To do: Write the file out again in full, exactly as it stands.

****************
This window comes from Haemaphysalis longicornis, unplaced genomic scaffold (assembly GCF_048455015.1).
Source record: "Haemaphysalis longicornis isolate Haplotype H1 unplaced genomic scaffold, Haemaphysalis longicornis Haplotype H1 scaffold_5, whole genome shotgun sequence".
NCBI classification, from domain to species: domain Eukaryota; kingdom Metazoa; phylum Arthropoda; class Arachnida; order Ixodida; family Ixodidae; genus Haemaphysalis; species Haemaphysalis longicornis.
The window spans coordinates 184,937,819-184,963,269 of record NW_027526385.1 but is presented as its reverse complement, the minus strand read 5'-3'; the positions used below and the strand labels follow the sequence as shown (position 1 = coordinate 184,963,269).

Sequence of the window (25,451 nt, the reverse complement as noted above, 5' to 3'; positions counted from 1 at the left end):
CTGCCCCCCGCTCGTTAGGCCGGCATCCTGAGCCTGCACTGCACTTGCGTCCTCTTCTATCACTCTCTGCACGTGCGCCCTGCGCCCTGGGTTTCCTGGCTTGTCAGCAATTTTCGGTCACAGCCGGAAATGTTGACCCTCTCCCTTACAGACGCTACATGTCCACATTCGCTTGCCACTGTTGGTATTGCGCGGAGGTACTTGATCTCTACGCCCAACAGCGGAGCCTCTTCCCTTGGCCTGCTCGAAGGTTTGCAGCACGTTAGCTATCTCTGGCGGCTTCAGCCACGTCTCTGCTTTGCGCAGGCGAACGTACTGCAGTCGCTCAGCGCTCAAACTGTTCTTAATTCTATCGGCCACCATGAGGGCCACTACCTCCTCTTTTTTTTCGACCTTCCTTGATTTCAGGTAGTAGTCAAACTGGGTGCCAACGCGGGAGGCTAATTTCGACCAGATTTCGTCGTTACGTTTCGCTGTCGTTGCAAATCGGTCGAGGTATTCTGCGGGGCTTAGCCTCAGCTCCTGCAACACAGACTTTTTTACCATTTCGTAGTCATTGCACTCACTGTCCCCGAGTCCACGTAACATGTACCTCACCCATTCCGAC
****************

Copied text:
This window comes from Haemaphysalis longicornis, unplaced genomic scaffold (assembly GCF_048455015.1).
Source record: "Haemaphysalis longicornis isolate Haplotype H1 unplaced genomic scaffold, Haemaphysalis longicornis Haplotype H1 scaffold_5, whole genome shotgun sequence".
NCBI classification, from domain to species: domain Eukaryota; kingdom Metazoa; phylum Arthropoda; class Arachnida; order Ixodida; family Ixodidae; genus Haemaphysalis; species Haemaphysalis longicornis.
The window spans coordinates 184,937,819-184,963,269 of record NW_027526385.1 but is presented as its reverse complement, the minus strand read 5'-3'; the positions used below and the strand labels follow the sequence as shown (position 1 = coordinate 184,963,269).

Sequence of the window (25,451 nt, the reverse complement as noted above, 5' to 3'; positions counted from 1 at the left end):
CTGCCCCCCGCTCGTTAGGCCGGCATCCTGAGCCTGCACTGCACTTGCGTCCTCTTCTATCACTCTCTGCACGTGCGCCCTGCGCCCTGGGTTTCCTGGCTTGTCAGCAATTTTCGGTCACAGCCGGAAATGTTGACCCTCTCCCTTACAGACGCTACATGTCCACATTCGCTTGCCACTGTTGGTATTGCGCGGAGGTACTTGATCTCTACGCCCAACAGCGGAGCCTCTTCCCTTGGCCTGCTCGAAGGTTTGCAGCACGTTAGCTATCTCTGGCGGCTTCAGCCACGTCTCTGCTTTGCGCAGGCGAACGTACTGCAGTCGCTCAGCGCTCAAACTGTTCTTAATTCTATCGGCCACCATGAGGGCCACTACCTCCTCTTTTTTTTCGACCTTCCTTGATTTCAGGTAGTAGTCAAACTGGGTGCCAACGCGGGAGGCTAATTTCGACCAGATTTCGTCGTTACGTTTCGCTGTCGTTGCAAATCGGTCGAGGTATTCTGCGGGGCTTAGCCTCAGCTCCTGCAACACAGACTTTTTTACCATTTCGTAGTCATTGCACTCACTGTCCCCGAGTCCACGTAACATGTACCTCACCCATTCCGAC